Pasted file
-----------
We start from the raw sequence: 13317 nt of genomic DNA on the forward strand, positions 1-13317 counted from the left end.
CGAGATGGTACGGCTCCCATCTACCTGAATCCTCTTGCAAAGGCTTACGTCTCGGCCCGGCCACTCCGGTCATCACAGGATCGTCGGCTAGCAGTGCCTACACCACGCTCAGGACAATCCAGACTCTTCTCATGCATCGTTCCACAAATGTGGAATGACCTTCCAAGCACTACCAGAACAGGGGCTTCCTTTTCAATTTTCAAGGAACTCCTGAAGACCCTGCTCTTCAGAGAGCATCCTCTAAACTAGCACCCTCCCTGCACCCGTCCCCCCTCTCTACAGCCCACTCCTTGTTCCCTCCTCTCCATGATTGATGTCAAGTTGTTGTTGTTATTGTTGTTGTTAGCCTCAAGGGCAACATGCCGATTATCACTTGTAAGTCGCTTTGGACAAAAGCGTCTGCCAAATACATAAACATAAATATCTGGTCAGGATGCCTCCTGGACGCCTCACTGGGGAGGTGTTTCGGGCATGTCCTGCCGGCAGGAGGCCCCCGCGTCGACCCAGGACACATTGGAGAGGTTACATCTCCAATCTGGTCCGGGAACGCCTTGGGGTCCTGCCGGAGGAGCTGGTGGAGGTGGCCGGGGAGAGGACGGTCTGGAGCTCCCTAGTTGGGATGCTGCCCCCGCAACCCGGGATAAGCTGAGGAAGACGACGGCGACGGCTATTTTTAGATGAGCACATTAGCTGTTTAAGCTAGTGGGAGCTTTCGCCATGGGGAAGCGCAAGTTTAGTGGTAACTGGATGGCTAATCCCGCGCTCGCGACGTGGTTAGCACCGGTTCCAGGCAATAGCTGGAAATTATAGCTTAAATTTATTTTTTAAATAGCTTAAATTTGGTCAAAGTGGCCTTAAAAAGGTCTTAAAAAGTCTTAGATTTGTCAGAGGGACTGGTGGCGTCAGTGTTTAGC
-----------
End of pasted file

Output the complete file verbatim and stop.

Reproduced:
We start from the raw sequence: 13317 nt of genomic DNA on the forward strand, positions 1-13317 counted from the left end.
CGAGATGGTACGGCTCCCATCTACCTGAATCCTCTTGCAAAGGCTTACGTCTCGGCCCGGCCACTCCGGTCATCACAGGATCGTCGGCTAGCAGTGCCTACACCACGCTCAGGACAATCCAGACTCTTCTCATGCATCGTTCCACAAATGTGGAATGACCTTCCAAGCACTACCAGAACAGGGGCTTCCTTTTCAATTTTCAAGGAACTCCTGAAGACCCTGCTCTTCAGAGAGCATCCTCTAAACTAGCACCCTCCCTGCACCCGTCCCCCCTCTCTACAGCCCACTCCTTGTTCCCTCCTCTCCATGATTGATGTCAAGTTGTTGTTGTTATTGTTGTTGTTAGCCTCAAGGGCAACATGCCGATTATCACTTGTAAGTCGCTTTGGACAAAAGCGTCTGCCAAATACATAAACATAAATATCTGGTCAGGATGCCTCCTGGACGCCTCACTGGGGAGGTGTTTCGGGCATGTCCTGCCGGCAGGAGGCCCCCGCGTCGACCCAGGACACATTGGAGAGGTTACATCTCCAATCTGGTCCGGGAACGCCTTGGGGTCCTGCCGGAGGAGCTGGTGGAGGTGGCCGGGGAGAGGACGGTCTGGAGCTCCCTAGTTGGGATGCTGCCCCCGCAACCCGGGATAAGCTGAGGAAGACGACGGCGACGGCTATTTTTAGATGAGCACATTAGCTGTTTAAGCTAGTGGGAGCTTTCGCCATGGGGAAGCGCAAGTTTAGTGGTAACTGGATGGCTAATCCCGCGCTCGCGACGTGGTTAGCACCGGTTCCAGGCAATAGCTGGAAATTATAGCTTAAATTTATTTTTTAAATAGCTTAAATTTGGTCAAAGTGGCCTTAAAAAGGTCTTAAAAAGTCTTAGATTTGTCAGAGGGACTGGTGGCGTCAGTGTTTAGC